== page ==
• "The Russians have provided an opening for renewed diplomacy. Since last summer, President Dmitry Medvedev has been calling for a 'new Euro-Atlantic security architecture'. So far, except for rehashing old complaints and the unacceptable claim that other former Soviet republics fall within Russia's 'sphere of privileged interests', Mr Medvedev and Mr Lavrov have been vague about what they have in mind.
"That creates a vacuum that the United States and its European partners can fill with their own proposals. The theme of those should be accelerating the emergence of an international system (of which NATO is a part) that is prepared to include Russia rather than exclude or contain it, and to encourage positive forces in Russia that want to see their nation integrated in a globalized world organized around the search for common solutions to common problems." (Financial Times)[17]
  • "We already know that the Kremlin helped put Trump into the White House and played him for a sucker…. Trump has been colluding with a hostile Russia throughout his presidency."[18]

Honors and awards[edit]

References[edit]

  1. ^ https://www.nytimes.com/2015/03/01/style/barbara-ascher-and-strobe-talbott.html
  2. ^ Contemporary Authors. May 2003. ISBN 9780787651961.
  3. ^ a b Cornwell, Rupert (January 8, 1994). "Strobe lights up the world stage for his friend Bill..." The Independent. London. Retrieved September 9, 2009.
  4. ^ "Yale Lecture Series: Putin's Path: Russian Foreign Policy Since 9/11". Archived from the original on January 31, 2009. Retrieved September 9, 2009.
  5. ^ "Talbott to leave for Washington". Yale Daily News. January 25, 2002. Retrieved September 9, 2009.
  6. ^ a b "John R. Allen named next Brookings Institution president". Brookings Institution. October 4, 2017.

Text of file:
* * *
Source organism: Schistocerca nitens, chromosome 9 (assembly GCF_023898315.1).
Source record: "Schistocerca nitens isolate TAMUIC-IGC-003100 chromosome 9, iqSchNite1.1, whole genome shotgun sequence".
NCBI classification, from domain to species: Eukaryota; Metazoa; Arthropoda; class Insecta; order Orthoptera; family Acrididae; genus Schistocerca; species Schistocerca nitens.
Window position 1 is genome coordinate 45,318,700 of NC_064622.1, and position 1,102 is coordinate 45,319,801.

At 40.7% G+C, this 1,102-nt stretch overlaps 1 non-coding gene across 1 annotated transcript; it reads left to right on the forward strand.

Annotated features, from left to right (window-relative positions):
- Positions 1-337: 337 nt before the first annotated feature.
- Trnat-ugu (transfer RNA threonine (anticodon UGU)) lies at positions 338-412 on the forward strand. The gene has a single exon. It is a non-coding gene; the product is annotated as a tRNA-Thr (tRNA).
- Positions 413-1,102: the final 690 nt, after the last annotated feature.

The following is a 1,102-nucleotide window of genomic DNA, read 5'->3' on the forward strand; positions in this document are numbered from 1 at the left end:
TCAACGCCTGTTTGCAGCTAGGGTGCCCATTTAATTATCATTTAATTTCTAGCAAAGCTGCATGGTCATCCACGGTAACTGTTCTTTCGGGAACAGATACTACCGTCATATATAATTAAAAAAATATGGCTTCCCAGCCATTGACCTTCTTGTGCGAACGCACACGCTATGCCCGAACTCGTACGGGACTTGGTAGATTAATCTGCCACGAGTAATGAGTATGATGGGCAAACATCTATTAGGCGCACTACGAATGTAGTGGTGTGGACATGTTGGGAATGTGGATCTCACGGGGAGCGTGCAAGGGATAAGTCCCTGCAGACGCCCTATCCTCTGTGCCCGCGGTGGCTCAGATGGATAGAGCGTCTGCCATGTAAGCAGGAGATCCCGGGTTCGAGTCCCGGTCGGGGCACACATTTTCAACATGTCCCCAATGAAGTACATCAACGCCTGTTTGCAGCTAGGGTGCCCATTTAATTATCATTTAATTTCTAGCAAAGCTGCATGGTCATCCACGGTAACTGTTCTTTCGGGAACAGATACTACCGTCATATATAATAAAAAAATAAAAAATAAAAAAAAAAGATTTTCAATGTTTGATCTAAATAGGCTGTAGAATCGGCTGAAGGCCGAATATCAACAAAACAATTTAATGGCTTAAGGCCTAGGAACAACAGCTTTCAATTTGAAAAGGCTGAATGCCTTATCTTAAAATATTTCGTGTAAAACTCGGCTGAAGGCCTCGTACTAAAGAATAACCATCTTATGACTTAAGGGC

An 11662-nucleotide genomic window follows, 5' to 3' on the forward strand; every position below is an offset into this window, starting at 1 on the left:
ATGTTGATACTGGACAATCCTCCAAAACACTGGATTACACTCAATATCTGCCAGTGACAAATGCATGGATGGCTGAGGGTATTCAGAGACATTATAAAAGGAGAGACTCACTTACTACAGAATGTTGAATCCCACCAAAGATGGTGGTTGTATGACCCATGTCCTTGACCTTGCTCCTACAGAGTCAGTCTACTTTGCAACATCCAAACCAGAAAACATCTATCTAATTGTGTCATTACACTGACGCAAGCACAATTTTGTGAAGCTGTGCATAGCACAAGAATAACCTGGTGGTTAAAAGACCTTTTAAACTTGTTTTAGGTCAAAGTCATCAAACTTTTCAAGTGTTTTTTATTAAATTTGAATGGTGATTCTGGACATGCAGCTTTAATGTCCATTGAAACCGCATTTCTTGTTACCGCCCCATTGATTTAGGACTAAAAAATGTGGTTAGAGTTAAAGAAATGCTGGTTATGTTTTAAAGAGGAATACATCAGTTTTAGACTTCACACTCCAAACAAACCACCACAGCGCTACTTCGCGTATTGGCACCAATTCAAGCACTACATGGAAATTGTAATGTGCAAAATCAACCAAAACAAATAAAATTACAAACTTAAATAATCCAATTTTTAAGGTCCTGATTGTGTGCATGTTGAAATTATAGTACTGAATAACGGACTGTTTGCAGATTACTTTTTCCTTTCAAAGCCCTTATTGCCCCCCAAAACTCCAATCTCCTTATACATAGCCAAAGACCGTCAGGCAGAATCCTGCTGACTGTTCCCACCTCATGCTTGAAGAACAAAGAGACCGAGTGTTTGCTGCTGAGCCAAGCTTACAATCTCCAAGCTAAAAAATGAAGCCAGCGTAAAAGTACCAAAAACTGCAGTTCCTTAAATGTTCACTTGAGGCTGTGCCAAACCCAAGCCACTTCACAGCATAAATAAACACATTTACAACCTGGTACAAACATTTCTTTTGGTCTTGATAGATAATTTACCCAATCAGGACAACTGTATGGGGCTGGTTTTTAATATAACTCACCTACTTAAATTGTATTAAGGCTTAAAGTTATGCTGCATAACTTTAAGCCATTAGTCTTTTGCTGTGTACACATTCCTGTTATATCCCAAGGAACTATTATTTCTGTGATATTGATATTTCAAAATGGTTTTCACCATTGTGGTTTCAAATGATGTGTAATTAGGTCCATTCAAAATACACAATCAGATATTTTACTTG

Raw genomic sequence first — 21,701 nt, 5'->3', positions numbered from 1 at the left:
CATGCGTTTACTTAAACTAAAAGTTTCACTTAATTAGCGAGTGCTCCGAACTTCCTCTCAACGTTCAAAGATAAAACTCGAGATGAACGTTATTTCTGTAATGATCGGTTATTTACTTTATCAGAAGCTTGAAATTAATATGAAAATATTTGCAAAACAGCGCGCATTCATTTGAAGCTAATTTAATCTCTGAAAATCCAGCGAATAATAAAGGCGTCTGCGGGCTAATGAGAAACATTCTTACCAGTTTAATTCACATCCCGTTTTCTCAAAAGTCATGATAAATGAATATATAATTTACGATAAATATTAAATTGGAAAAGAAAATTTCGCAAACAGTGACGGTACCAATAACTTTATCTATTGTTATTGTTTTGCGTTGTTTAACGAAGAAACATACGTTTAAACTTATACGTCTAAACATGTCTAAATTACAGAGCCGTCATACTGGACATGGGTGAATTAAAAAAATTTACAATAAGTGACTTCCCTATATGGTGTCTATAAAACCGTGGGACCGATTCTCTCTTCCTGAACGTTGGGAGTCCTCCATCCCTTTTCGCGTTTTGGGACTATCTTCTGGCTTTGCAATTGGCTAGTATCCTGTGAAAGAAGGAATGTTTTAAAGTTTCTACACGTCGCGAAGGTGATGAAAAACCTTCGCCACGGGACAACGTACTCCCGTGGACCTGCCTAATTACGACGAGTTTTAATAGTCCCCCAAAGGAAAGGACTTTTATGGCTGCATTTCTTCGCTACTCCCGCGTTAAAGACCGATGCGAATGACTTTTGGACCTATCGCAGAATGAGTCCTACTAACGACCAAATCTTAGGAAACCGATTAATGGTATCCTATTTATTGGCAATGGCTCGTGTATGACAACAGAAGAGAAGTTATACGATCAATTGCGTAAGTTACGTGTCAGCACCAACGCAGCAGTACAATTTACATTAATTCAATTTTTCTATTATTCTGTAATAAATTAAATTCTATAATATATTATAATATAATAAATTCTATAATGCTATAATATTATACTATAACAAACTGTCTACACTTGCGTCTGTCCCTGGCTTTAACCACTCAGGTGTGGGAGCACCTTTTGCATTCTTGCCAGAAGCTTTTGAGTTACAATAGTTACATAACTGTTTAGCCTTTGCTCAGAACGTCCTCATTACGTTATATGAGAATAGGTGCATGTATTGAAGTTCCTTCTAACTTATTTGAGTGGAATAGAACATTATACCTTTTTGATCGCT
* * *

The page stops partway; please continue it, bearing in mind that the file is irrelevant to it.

7. ^ "Spiegel interview with Strobe Talbott..." Der Spiegel. December 16, 2008. Retrieved September 9, 2009.
  8. ^ Schmitt, Eric (September 24, 1999). "State Dept. Expert Upbeat About Russian Fund Case". New York Times. Retrieved September 9, 2009.
  9. ^ "Strobe Talbott: "Not clear what Russia is going to do next"". Georgian Times. August 26, 2008. Archived from the original on September 4, 2008. Retrieved September 9, 2009.
  10. ^ https://www.brookings.edu/blog/brookings-now/2017/01/31/strobe-talbott-to-step-down-from-the-brookings-institution/ Strobe Talbott to step down from the Brookings Institution
  11. ^ "Strobe Talbott".
  12. ^ "Brooke Shearer dies at 58; former journalist, personal aide to Hillary Clinton." Los Angeles Times. Retrieved on August 6, 2014.
  13. ^ Smith, Ben (May 19, 2009). "Brooke Shearer, R.I.P." Politico.
  14. ^ Rothstein, Betsy (December 13, 2005). "Political engagement: the next generation". The Hill.
  15. ^ https://www.nytimes.com/2015/03/01/style/barbara-ascher-and-strobe-talbott.html
  16. ^ Talbott, Strobe (July 20, 1992). "America Abroad: The Birth of the Global Nation". TIME.com.
  17. ^ "A Russian 'reset button' based on inclusion". Financial Times. February 23, 2009.
  18. ^ "Anti-Trump Frenzy Threatens to End Superpower Diplomacy". The Nation. January 16, 2019.

Further reading[edit]

Primary sources[edit]

  • Talbott, Strobe. Endgame : the inside story of SALT II (1980) online
  • Talbott, Strobe. Deadly gambits : the Reagan administration and the stalemate in nuclear arms control (1984) online
  • Talbott, Strobe. The master of the game : Paul Nitze and the nuclear peace (1988) online
  • Talbott, Strobe. At the highest levels : the inside story of the end of the cold war with Michael R. Beschloss, (1993) online
  • Talbott, Strobe. The Russia hand: A memoir of presidential diplomacy (Random House, 2007). online
  • Talbott, Strobe. The great experiment : the story of ancient empires, modern states, and the quest for a global nation (2009) online
  • Talbott, Strobe. Engaging India: Diplomacy, democracy, and the bomb (Brookings Institution Press, 2010). online

External links[edit]

Political offices
Preceded by
Clifton R. Wharton Jr.
United States Deputy Secretary of State
1994–2001
Succeeded by
Richard Armitage
Non-profit organization positions
Preceded by
Michael Armacost
President of the Brookings Institution
2002–2017
Succeeded by
John R. Allen